Now if only I can get that vacation :)!!!!! (Yes, keeping a sense of humor is an absolute necessity)

Tuesday, February 8, 2011

Older and Wiser

Senior year at Courtney and Brandon's High School, as part of their religion class, they take a course entitled "On Death and Dying". When Courtney took this trimester of class, I knew little of it. She felt comfortable with the subject matter as we had been dealing with Mike's illness for years, in essence preparing for Mike's death. This year is Brandon's turn and he is having issues with the course. I thought of contacting the school, but he explained to me that there were students in the class who had recently lost a parent or close friend, yet they were not excused.
Since this course began, he has been struggling. He began getting migraine headaches and we've had NUMEROUS dicussions on Mike's current condition. Brandon and Courtney were only 7 & 9 (respectively) when Mike was diagnosed...far from having their own opinions and thoughts about the ravages of the disease. Now, after 10 years of watching him lose his dad to Alzheimer's, Brandon is having a diffcult time accepting the condition and "quality of life" that Mike has. I'm struggling because I find that our opinions differ.
Brandon is at a point wherein he believes that Mike would not like to be "living" like this. He feels he is being tortured by living in his "shell". I absolutely cannot disagree with his feelings, just because they are HIS feelings. What upsets me to a degree is that when he sees his dad, he sees a man suffering.
For years I have tried to explain to our children that we need to keep our faith. We need to care for Mike, love him and honor his request for no feeding tube until the time comes for him to be with his mom and dad again. When Mike is sick with fever or in pain, my heart breaks because I HATE to see him struggle. I hate to see him in pain and I always pray that he will never have to suffer. On any given day, unless he is sick, I don't see Mike as "suffering". I would never prolong Mike's pain - yet this is how Brandon feels and it hurts me to now know this.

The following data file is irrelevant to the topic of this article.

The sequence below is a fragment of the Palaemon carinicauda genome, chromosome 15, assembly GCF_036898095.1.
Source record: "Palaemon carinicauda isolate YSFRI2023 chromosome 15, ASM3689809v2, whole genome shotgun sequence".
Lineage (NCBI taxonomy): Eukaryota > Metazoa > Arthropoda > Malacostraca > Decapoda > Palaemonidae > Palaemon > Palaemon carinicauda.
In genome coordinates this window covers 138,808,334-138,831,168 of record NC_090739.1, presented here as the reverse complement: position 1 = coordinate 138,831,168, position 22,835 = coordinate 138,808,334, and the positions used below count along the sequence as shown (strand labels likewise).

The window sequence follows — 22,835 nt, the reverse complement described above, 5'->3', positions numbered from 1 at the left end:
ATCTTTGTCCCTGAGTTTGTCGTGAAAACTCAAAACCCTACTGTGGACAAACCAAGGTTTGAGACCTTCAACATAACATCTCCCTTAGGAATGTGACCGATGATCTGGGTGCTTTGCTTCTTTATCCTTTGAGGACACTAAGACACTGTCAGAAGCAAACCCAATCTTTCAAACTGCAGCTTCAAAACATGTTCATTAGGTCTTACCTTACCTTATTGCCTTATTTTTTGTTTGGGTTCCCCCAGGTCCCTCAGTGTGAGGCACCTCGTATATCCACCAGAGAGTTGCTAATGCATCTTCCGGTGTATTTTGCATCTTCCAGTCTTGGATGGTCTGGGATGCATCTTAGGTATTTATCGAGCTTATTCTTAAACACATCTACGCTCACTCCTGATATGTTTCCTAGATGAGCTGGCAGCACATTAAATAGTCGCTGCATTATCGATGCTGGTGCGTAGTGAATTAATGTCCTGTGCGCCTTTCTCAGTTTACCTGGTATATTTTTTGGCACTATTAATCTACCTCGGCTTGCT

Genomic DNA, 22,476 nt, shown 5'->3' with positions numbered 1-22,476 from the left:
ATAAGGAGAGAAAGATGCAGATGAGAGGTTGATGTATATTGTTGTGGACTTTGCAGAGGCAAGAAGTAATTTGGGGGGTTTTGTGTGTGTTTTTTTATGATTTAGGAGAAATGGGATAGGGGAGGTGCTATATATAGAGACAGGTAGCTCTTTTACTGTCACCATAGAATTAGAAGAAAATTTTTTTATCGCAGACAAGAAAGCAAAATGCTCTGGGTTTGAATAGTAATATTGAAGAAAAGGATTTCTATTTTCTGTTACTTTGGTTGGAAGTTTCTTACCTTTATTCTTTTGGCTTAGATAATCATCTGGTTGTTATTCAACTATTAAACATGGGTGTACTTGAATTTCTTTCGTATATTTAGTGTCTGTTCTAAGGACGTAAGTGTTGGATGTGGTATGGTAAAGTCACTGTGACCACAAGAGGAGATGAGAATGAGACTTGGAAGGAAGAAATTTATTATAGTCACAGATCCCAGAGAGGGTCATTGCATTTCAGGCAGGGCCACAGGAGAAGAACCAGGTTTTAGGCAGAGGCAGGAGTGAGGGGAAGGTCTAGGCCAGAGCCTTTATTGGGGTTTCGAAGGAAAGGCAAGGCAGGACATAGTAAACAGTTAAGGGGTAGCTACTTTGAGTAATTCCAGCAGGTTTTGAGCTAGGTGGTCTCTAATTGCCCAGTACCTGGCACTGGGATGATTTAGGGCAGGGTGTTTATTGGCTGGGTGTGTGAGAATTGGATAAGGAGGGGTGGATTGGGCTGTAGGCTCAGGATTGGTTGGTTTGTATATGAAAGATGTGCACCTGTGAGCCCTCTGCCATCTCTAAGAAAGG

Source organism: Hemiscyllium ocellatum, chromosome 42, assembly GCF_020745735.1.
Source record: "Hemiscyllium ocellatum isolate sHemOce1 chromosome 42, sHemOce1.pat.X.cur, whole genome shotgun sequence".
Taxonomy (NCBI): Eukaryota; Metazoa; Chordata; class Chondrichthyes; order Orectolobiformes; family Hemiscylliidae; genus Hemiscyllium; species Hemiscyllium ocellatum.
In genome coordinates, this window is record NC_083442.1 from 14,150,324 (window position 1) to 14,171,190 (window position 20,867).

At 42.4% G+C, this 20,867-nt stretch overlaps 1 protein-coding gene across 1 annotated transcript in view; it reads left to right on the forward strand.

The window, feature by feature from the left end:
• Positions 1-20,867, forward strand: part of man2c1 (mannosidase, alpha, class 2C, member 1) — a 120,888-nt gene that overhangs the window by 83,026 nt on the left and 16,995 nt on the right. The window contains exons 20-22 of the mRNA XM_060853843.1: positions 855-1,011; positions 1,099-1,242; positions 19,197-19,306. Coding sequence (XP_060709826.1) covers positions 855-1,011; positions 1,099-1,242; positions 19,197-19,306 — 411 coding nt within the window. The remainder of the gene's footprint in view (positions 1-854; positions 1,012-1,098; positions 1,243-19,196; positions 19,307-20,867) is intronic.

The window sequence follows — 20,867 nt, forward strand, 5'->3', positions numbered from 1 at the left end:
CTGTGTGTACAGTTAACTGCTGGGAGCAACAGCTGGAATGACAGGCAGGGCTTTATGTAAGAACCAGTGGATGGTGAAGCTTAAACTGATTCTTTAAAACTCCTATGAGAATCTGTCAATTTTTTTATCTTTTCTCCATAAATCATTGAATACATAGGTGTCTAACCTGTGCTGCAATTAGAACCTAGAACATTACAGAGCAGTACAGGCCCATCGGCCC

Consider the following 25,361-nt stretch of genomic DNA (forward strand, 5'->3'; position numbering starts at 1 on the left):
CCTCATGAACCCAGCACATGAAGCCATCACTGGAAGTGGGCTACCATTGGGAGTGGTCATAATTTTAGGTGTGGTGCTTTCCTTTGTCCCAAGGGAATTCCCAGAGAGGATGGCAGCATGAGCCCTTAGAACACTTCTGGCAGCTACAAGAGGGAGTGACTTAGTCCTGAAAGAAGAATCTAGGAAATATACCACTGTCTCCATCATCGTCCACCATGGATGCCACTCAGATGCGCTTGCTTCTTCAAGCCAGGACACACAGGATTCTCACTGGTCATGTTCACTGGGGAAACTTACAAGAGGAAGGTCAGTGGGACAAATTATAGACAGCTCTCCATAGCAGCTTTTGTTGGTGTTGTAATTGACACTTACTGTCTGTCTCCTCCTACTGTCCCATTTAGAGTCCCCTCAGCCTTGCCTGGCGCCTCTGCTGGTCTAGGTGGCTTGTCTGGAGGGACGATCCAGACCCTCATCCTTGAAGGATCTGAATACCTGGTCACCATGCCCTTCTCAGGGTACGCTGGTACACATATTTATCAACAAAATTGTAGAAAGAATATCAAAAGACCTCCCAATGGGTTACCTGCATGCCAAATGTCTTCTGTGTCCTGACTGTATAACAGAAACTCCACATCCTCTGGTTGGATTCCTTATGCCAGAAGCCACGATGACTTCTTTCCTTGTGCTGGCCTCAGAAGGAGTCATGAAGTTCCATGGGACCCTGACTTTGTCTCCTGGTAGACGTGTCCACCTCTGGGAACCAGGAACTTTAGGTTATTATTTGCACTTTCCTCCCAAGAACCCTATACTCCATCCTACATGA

People have always said, Little children, little problems...big kids, big problems. This is not so much of a problem but proof positive that now that Brandon is older, he is developing his own thoughts and ideas. I am faced with the fact that as our children have grown into their own individuals, they have developed their own thoughts and rationales. Despite going to Catholic schools his entire life, Brandon just cannot accept that fact that this is God's will, that Mike's life is worth living until God calls him home.
I don't want Brandon to believe that his father is suffering., but truth be told, there's no definite way for any of us to know exactly how Mike really feels. I guess this is what has always bothered me most and now that my son is voicing his concern, there is no way for me to avoid the issue.

Friday, February 4, 2011

Wedding Picture

We were finally able to get a new printer/scanner and Courtney has been teaching me how to use it. I decided to scan one of our wedding pictures. I have been very sad lately because I have been missing the Mike I fell in love with. I forget how he sounds, how he acts... so I thought I would share to all my blogger friends a picture of us on our wedding day when we had our entire lives ahead of us.

Karen and Mike: October 28, 1988